How to Improve Your Reading

N. Sivin

Like everyone else at Penn—not only undergraduates, but graduate students, teachers, and administrators—you have more to read than you can cope with. If not, you are wasting your time with too many gut courses.

Almost any career you take up after graduation will pose the same problem of too much reading and too little time. A physician’s failure to read the warnings that accompany each of the drugs she prescribes will kill a certain number of her patients. A plumber who does not master the technical manuals and installation guides will make mistakes that sink his reputation. A businesswoman who does not keep up with catalogues of suppliers, guides to shipping, legislation, tax codes, piles of correspondence, daily announcements on crucial web sites, and so on, won’t be able to compete.

Many deal with this problem by taking speed-reading courses. Formal courses require scheduling inflexible blocks of time, and are usually expensive. The purpose of this guide is to let you learn on your own what such courses teach you. Increasing the number of words per minute that your eyes can take in is always a minor part of learning to read faster, and usually the least important.


The key to coping with paperwork lies in two basic principles:

• Read only what will be useful to you.

• If you are not sure what you want from a piece of writing, read only what you will remember for more than an hour or two.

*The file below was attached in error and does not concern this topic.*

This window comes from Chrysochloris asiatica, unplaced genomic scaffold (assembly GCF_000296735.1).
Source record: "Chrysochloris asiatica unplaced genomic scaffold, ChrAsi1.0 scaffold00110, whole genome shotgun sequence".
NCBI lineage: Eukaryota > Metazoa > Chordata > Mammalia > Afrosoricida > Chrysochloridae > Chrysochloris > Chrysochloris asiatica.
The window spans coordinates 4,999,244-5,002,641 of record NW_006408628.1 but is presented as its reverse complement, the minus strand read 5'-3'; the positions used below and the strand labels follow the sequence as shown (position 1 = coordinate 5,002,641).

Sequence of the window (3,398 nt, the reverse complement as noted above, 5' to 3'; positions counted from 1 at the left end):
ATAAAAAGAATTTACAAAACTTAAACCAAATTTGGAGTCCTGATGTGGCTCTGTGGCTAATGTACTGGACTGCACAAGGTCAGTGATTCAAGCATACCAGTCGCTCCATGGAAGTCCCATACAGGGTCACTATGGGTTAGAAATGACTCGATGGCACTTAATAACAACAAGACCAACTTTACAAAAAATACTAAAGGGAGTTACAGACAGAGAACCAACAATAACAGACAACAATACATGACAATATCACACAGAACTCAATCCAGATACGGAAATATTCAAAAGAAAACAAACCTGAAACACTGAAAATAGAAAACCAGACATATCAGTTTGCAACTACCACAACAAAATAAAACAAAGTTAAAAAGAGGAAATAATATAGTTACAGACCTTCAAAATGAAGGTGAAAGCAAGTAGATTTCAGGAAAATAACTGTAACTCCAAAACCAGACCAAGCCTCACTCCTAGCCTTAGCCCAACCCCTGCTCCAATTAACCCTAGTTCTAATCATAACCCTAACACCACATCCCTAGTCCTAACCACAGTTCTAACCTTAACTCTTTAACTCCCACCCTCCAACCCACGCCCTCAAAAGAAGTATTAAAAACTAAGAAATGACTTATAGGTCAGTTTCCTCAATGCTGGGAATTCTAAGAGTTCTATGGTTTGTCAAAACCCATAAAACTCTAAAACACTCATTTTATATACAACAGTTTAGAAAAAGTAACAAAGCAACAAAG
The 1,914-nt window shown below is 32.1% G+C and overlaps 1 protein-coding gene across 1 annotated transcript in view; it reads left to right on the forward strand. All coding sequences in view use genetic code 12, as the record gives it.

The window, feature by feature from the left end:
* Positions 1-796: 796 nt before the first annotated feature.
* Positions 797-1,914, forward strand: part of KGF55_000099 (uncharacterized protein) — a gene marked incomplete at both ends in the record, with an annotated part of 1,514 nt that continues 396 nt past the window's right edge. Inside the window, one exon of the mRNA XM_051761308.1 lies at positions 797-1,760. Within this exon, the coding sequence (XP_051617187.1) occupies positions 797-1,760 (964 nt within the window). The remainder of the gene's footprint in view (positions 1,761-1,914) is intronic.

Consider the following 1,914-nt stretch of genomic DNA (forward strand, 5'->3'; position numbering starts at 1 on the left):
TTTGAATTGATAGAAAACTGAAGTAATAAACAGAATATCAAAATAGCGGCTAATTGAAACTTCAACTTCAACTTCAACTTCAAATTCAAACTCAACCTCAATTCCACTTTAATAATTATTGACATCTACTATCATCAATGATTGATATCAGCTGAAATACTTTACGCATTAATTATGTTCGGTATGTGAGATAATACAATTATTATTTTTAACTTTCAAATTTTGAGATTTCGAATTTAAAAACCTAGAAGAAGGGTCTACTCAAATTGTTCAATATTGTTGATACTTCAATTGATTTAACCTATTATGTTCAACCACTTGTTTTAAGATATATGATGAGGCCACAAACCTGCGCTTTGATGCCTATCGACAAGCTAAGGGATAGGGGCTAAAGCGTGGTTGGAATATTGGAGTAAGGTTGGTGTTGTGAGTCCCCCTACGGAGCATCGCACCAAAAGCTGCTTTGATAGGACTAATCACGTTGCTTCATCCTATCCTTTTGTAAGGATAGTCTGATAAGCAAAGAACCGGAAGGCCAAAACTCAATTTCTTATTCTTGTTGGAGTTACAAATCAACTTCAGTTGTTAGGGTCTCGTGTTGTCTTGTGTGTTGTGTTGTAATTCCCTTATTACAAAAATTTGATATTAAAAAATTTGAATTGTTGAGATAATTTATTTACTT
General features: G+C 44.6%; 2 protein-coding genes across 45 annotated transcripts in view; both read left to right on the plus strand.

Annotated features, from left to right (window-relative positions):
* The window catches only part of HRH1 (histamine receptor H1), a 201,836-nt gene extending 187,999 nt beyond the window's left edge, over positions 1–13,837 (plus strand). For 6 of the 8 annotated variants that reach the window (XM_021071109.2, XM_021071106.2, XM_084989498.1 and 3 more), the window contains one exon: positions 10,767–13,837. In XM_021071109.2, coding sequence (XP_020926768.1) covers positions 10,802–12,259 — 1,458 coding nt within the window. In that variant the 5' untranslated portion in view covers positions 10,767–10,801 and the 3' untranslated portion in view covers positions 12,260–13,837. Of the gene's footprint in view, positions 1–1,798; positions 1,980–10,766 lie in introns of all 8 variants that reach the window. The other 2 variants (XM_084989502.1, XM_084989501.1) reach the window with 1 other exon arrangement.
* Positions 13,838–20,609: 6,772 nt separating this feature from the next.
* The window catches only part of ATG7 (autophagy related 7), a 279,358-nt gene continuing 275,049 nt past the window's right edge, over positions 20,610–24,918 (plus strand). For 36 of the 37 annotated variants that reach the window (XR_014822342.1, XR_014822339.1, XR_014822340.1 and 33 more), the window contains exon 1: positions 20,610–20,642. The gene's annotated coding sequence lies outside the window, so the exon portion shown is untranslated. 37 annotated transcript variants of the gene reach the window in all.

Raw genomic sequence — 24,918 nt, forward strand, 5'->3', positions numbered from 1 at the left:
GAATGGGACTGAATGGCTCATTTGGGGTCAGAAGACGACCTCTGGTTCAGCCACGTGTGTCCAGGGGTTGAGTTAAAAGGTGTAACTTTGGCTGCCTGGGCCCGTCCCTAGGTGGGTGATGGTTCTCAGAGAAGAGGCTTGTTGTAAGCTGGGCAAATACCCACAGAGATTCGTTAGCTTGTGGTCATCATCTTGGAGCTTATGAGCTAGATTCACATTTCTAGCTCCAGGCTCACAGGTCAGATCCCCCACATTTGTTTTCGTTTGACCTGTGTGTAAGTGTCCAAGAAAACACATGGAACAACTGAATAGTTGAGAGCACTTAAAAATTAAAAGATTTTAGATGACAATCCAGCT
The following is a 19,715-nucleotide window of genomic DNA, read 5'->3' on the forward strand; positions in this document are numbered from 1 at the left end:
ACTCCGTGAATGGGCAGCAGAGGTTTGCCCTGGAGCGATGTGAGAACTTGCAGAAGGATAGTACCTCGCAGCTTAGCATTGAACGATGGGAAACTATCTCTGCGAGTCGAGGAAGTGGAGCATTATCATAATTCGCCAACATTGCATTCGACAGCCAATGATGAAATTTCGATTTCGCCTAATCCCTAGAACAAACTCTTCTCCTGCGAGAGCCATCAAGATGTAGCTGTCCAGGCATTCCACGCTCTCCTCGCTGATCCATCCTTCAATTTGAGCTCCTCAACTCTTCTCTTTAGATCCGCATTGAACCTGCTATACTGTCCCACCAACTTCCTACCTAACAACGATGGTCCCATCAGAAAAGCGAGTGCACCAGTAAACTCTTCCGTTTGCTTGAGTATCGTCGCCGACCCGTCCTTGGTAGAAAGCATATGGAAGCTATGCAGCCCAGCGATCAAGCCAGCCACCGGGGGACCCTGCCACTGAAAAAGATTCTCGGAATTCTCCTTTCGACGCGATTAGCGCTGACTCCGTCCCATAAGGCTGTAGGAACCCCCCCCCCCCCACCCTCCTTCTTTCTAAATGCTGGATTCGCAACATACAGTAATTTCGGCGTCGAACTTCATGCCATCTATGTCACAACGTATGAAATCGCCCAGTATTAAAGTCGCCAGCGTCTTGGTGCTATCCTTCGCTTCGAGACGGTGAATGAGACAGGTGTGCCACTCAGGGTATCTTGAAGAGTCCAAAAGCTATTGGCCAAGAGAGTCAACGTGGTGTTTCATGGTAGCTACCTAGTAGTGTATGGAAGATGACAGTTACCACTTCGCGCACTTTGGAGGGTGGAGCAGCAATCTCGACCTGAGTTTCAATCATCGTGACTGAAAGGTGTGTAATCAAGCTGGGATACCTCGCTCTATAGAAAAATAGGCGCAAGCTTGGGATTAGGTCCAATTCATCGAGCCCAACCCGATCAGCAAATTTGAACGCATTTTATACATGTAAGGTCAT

The reasoning behind these principles is simple. Most authors do not write specifically for you, but for some audience that may or may not include you. Why waste your time crawling sentence by sentence through an argument meant to convince people who are already specialists in the topic? The first step in reading anything that will take more than a few minutes is to learn what you are looking for, whether the reading contains it, and—if so—where to find it.


The way to put the two principles into practice is simple: spend the first five or ten minutes examining the piece of writing and answering these questions:

1. What does it contain that I will find useful to know?

2. What is its proposition; that is, what does it want to convince readers is the case? Every piece of expository prose is an argument in that sense, and the key to understanding it quickly is coming to grips with its argument.

3. What kinds of evidence does it use to support its argument? The answer you want is not (for instance) "primary sources in German," but "testimony from witnesses whose reliability the author critically evaluates," or "sociological studies that the author trusts without giving reasons to trust them."

4. What does it conclude?

5. Finally, out of its proposition, evidence, and conclusions, what is worth while for me to remember?

How do you answer these questions? Questions 1 and 5 are a matter of self-awareness, or a clear sense of why someone else has asked you to read whatever it is. In the latter case, if you are not sure, find out, or you will be wasting valuable time. If, for instance, a course syllabus has not explained its structure and how its readings are related, the instructor has an obligation to explain to you. Ask her.

Questions 2–4 are the responsibility of the author. Anyone who writes expository prose ought to answer them clearly, or to make it as easy as possible for you to answer them. There is no standard procedure for answering them, so you will want to know how to find answers. There are several ways to do that.